HSC Economics 2 Suggestion Question 2020. A focus of the subject is how economic agents behave or interact and how economies work. Consistent with this, a primary textbook distinction is between microeconomics and macroeconomics. Microeconomics examines the behavior of basic elements in the economy, including individual agents (such as households and firms or as buyers and sellers) and markets, and their interactions. Macroeconomics analyzes the entire economy and issues affecting it, including unemployment, inflation, economic growth, and monetary and fiscal policy.
HSC Economics 2 Suggestion Question 2020
All Board Economics 2nd Paper Model Question
Economics is the social science that analyzes the production, distribution, and consumption of goods and services. The term economics comes from the Ancient Greek οἰκονομία (oikonomia, “management of a household, administration”) from οἶκος (Oikos, “house”) + νόμος (nomos, “custom” or “law”), hence “rules of the house(hold)”. Political economy was the earlier name for the subject, but economists in the late 19th century suggested: “economics” as a shorter term for “economic science” that also avoided a narrow political-interest connotation and as similar in form to “mathematics”, “ethics”, and so forth.
The mainstream economic theory relies upon a priori quantitative economic models, which employ a variety of concepts. Theory typically proceeds with an assumption of ceteris paribus, which means holding constant explanatory variables other than the one under consideration. When creating theories, the objective is to find ones which are at least as simple in information requirements, more precise in predictions, and more fruitful in generating additional research than prior theories.
While neoclassical economic theory constitutes both the dominant or orthodox theoretical as well as methodological framework, economic theory can also take the form of other schools of thought such as in heterodox economic theories.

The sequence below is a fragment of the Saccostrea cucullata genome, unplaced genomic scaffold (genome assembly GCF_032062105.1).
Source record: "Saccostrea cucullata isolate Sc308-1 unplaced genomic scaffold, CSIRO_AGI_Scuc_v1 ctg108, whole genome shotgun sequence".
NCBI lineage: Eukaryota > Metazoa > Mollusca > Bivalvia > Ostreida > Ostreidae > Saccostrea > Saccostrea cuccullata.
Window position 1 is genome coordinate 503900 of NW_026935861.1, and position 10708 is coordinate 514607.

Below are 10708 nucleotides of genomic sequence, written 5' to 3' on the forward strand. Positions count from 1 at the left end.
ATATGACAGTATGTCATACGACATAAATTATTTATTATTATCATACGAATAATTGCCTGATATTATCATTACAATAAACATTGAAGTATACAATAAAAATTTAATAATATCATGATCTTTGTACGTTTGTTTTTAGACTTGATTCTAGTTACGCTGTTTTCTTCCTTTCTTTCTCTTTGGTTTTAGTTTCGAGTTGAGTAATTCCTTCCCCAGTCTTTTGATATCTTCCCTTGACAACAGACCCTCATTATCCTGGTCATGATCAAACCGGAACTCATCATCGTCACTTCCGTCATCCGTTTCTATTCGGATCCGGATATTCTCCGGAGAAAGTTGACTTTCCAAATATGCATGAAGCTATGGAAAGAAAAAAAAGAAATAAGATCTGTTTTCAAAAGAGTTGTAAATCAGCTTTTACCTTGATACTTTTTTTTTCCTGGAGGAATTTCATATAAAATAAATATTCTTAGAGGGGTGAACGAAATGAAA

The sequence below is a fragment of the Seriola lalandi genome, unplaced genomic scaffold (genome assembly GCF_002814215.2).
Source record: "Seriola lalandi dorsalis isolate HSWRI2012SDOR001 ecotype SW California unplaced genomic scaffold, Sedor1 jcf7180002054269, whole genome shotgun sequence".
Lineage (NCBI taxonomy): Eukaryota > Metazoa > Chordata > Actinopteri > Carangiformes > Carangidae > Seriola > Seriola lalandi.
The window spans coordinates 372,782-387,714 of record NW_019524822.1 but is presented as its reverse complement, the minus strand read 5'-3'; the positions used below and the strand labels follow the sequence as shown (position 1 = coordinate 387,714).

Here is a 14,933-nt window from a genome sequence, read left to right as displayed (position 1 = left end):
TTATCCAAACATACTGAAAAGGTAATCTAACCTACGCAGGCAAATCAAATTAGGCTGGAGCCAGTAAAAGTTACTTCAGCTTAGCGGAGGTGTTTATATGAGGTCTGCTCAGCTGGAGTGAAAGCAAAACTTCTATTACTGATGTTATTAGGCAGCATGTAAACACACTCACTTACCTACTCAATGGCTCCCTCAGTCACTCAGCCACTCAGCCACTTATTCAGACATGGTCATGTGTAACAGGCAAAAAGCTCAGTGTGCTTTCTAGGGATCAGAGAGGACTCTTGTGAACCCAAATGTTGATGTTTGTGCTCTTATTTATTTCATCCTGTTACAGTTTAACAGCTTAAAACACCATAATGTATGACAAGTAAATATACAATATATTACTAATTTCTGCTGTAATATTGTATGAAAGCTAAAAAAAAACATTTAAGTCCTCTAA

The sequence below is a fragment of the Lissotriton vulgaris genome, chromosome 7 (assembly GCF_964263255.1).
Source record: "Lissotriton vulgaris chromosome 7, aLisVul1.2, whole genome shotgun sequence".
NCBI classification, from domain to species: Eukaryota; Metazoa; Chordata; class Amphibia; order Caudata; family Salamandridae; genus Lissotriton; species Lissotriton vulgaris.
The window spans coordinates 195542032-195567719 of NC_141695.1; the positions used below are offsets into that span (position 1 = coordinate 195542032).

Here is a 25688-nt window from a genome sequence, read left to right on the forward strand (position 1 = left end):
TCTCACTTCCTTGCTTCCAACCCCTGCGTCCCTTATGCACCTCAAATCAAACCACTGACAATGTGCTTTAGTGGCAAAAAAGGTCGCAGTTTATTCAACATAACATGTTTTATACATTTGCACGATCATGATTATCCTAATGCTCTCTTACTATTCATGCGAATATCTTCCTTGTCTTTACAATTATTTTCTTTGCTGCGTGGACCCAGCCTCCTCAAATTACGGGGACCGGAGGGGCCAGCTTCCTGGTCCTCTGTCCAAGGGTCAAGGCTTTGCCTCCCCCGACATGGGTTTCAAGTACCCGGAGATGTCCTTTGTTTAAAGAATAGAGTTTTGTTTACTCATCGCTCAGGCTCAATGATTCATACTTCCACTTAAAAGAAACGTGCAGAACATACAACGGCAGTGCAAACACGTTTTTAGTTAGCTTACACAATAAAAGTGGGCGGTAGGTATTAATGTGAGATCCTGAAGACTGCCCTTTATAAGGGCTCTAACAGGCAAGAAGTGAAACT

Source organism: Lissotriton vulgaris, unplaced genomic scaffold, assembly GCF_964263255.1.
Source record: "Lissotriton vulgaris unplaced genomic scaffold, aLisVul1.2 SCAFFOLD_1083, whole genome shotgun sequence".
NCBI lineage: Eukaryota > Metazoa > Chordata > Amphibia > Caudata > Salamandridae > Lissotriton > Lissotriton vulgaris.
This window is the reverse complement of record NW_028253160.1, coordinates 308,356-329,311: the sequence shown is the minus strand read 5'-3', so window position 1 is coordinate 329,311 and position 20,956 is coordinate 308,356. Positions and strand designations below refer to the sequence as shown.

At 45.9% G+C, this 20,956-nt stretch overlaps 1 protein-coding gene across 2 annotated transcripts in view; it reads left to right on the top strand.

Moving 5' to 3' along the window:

In microeconomics, principal concepts include supply and demand, marginalism, rational choice theory, opportunity cost, budget constraints, utility, and the theory of the firm. Early macroeconomic models focused on modeling the relationships between aggregate variables, but as the relationships appeared to change over time macroeconomists, including new Keynesians, reformulated their models in micro-foundations.
The aforementioned microeconomic concepts play a major part in macroeconomic models – for instance, in monetary theory, the quantity theory of money predicts that increases in the growth rate of the money supply increase inflation, and inflation is assumed to be influenced by rational expectations.
In development economics, slower growth in developed nations has been sometimes predicted because of the declining marginal returns of investment and capital, and this has been observed in the Four Asian Tigers. Sometimes an economic hypothesis is only qualitative, not quantitative.
Expositions of economic reasoning often use two-dimensional graphs to illustrate theoretical relationships. At a higher level of generality, Paul Samuelson’s treatise Foundations of Economic Analysis (1947) used mathematical methods beyond graphs to represent the theory, particularly as to maximizing behavioral relations of agents reaching equilibrium. The book focused on examining the class of statements called operationally meaningful theorems in economics, which are theorems that can conceivably be refuted by empirical data.
Economic writings date from earlier Mesopotamian, Greek, Roman, Indian subcontinent, Chinese, Persian, and Arab civilizations. Economic precepts occur throughout the writings of the Boeotian poet Hesiod and several economic historians have described Hesiod himself as the “first economist”.
Other notable writers from Antiquity through to the Renaissance include Aristotle, Xenophon, Chanakya (also known as Kautilya), Qin Shi Huang, Thomas Aquinas, and Ibn Khaldun. Joseph Schumpeter described Aquinas as “coming nearer than any other group to being the “founders’ of scientific economics” as to monetary, interest, and value theory within a natural-law perspective.
Two groups later called “mercantilists” and “physiocrats”, more directly influenced the subsequent development of the subject. Both groups were associated with the rise of economic nationalism and modern capitalism in Europe. Mercantilism was an economic doctrine that flourished from the 16th to 18th century in prolific pamphlet literature, whether of merchants or statesmen.
It held that a nation’s wealth depended on its accumulation of gold and silver. Nations without access to mines could obtain gold and silver from trade only by selling goods abroad and restricting imports other than of gold and silver. The doctrine called for importing cheap raw materials to be used in manufacturing goods, which could be exported, and for the state, regulation to impose protective tariffs on foreign manufactured goods and prohibit manufacturing in the colonies.
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